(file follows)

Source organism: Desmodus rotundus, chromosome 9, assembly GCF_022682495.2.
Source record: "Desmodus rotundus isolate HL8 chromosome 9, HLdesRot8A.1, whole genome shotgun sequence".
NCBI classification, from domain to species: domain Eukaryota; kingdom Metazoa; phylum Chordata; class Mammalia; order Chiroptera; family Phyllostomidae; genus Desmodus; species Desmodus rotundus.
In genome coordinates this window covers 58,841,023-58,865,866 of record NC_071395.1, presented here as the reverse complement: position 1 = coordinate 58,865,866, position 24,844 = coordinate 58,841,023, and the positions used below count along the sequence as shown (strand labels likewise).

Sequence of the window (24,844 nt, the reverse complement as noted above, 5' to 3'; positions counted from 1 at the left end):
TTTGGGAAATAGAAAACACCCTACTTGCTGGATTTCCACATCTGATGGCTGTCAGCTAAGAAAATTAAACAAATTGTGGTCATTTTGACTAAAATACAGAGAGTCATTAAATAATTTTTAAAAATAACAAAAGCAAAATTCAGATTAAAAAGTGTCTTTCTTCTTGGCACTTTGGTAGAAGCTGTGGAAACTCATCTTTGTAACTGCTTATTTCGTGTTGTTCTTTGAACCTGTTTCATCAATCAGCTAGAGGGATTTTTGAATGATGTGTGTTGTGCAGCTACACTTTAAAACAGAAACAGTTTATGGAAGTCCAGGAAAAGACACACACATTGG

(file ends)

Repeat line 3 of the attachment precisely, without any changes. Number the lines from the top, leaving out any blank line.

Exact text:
NCBI classification, from domain to species: domain Eukaryota; kingdom Metazoa; phylum Chordata; class Mammalia; order Chiroptera; family Phyllostomidae; genus Desmodus; species Desmodus rotundus.